You know what one of the most frustrating things about being a freelance writer is? I mean, other than all the lack of benefits, job insecurity and not having your own vending machine or coworkers to complain to and all that sort of stuff?
When someone refuses to talk to you because you’re writing a story for a publication that is not widely known. Argh. This drives me nuts.
I mean, sure there were plenty of times that people refused to talk to me when I wrote for the daily newspaper, which was pretty well-known, being the only daily newspaper in town. But usually that was because 1) they hated the newspaper, 2) they hated me (yep, that was fun), 3) they didn’t want to give any (more) attention to the issue at hand, or 4) they weren’t talking to the media in general.
Once when I was covering a city hall beat for The Desert Sun, a lady called me up to complain mightily about an article I’d written, saying that I’d given her side of the issue short shrift. Okay, I said, why don’t you tell me your side, and I’ll write another story. So she did. And I wrote another story. And oh, that pissed her off even more! I mean, how dare I follow through on my promise! She ranted and raved, and tried to say that she didn’t even remember being interviewed, so where would I have gotten all that stuff that I quoted her as saying? So she ranted and raved to my editor, saying I’d made it up. After she’d complained for awhile, my editor mildly asked her if what I’d written was incorrect. No, she said, it was exactly how she felt. And I pulled up my notes from the computer and read back some of her other quotes, and she grudgingly conceded that yes, she would have said that. You know, if she’d been interviewed. Uh huh. So what, exactly, needed to be corrected, my editor asked. Um, nothing. She was just mad–mad!!–that I’d dared to write about this hot topic yet again! Good God.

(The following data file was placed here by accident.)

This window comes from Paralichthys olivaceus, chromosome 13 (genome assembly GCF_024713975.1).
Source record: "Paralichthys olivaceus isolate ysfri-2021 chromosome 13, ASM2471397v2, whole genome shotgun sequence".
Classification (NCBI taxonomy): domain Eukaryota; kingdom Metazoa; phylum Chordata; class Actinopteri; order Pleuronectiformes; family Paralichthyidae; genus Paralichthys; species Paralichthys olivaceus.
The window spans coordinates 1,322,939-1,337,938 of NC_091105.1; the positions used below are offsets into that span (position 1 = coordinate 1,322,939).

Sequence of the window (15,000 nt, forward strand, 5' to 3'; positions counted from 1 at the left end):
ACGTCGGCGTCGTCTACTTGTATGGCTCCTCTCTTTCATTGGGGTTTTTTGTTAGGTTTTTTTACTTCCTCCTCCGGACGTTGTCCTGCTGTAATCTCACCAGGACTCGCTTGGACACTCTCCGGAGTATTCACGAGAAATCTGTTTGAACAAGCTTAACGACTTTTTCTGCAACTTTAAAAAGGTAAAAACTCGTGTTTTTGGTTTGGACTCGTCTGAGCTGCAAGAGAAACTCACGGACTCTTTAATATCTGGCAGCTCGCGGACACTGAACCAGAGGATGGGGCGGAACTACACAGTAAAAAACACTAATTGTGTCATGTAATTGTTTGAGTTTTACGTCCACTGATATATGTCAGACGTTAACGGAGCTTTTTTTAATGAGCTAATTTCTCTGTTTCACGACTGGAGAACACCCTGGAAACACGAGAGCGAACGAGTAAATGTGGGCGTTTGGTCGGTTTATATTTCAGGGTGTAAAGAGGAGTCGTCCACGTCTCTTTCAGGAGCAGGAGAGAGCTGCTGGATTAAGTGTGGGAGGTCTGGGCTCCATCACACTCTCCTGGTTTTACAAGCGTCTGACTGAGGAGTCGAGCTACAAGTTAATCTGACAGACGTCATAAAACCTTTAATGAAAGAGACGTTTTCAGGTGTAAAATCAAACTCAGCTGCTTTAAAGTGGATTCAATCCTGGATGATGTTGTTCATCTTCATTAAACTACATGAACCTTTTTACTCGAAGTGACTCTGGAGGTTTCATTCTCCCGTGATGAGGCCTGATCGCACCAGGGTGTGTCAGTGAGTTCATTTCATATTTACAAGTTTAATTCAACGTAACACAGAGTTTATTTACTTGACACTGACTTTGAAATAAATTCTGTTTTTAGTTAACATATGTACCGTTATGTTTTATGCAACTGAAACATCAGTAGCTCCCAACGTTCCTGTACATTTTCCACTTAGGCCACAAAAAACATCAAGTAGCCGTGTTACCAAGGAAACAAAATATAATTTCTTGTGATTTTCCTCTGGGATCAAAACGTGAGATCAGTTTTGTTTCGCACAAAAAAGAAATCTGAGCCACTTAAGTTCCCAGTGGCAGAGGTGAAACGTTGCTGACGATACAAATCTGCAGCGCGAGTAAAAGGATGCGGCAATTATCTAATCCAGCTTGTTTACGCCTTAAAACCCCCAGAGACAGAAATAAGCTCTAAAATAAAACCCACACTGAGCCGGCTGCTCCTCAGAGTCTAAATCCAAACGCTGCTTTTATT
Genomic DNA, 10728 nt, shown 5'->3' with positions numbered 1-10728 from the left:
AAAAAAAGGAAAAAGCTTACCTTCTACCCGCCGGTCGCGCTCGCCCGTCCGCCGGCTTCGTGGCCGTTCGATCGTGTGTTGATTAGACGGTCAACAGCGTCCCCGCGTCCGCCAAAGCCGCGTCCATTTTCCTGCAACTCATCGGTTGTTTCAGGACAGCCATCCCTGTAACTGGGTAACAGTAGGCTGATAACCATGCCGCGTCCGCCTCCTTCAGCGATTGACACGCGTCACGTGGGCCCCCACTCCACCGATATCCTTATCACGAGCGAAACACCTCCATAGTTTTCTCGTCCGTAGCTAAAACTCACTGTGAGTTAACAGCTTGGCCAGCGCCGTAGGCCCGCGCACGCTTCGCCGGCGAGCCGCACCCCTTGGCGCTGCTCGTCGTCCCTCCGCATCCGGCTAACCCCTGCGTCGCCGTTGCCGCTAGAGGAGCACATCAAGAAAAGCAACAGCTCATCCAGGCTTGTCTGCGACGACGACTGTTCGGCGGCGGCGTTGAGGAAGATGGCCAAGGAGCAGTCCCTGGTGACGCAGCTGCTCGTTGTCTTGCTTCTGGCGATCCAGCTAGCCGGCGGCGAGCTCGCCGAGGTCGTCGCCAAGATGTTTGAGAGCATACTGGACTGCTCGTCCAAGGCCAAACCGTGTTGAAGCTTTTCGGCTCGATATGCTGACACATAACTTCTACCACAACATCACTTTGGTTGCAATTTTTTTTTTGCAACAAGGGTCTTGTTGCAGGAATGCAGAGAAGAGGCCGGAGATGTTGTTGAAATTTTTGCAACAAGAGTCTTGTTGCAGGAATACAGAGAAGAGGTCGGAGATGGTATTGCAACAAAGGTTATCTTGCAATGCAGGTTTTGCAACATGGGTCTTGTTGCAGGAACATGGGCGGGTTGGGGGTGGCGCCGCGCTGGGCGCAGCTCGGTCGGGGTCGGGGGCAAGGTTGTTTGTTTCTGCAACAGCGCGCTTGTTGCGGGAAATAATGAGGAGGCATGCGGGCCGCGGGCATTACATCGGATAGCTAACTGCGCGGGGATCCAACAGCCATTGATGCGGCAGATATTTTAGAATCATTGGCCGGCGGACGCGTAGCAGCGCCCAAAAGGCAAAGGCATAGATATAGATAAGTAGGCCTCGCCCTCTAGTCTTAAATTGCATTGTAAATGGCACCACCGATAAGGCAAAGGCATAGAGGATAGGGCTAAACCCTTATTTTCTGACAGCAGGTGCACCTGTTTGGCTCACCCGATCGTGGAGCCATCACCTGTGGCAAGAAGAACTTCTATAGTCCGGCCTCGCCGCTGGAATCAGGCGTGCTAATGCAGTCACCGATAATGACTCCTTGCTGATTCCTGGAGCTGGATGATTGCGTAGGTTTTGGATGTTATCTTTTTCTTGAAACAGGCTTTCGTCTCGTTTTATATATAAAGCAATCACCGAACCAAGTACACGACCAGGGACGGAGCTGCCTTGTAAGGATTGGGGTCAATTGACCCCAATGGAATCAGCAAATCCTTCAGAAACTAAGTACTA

Anyway, I’m used to encountering people who don’t want to talk to the media. (Luckily, very few of them are as crazy as that lady was. Thank goodness.)
But I get so weary of having to defend what I’m doing when I’m writing a freelance piece for a legitimate client who just happens to not be a major newspaper or website. Let’s say that I am writing an article for a regional parenting magazine, and I want to interview someone with a health care group. It’s so frustrating to get ahold of that group and request an interview, only to hear “I’m sorry, but who did you say you were with? Who? Okay, we’ll get back to you if we can find someone…” and then never hear back from them. Or worse, to have someone basically tell you, “Sorry, but we’re not going to bother with you.”
Argh! I’m sorry that I’m not writing for the New York Times or the Los Angeles Times or CNN! (Believe me, I’m sorry. If I could write for them, trust me, I would be.) But I really am a serious journalist writing for a real publication, and my readers want and deserve good information. I’m trying to provide information from the best possible sources for these readers, so they will be as well informed as they can be about this topic. I know your time and resources may be limited, and I respect that, I really do. Maybe this particular time won’t work out. But to dismiss me outright? Forever? Isn’t that a little short-sighted?
It’s even more frustrating than working in an office and having the Coke machine take your dollar and not spit out a Diet Coke. Or worse: having the Coke machine take your money and give you a nasty old root beer instead of a Diet Coke.
I don’t know what to do about this. I don’t encounter it that often–most people are not going to come right out and tell you directly that you’re too small potatoes for them, but every once in a while they do. More often, it’s the “thanks so much for calling” followed by radio silence thing that makes me suspect that I’m too small potatoes for them. You can’t force someone to let you interview them. And would you even want to? So how do you convince these occasional reluctant sources to please just give you a chance?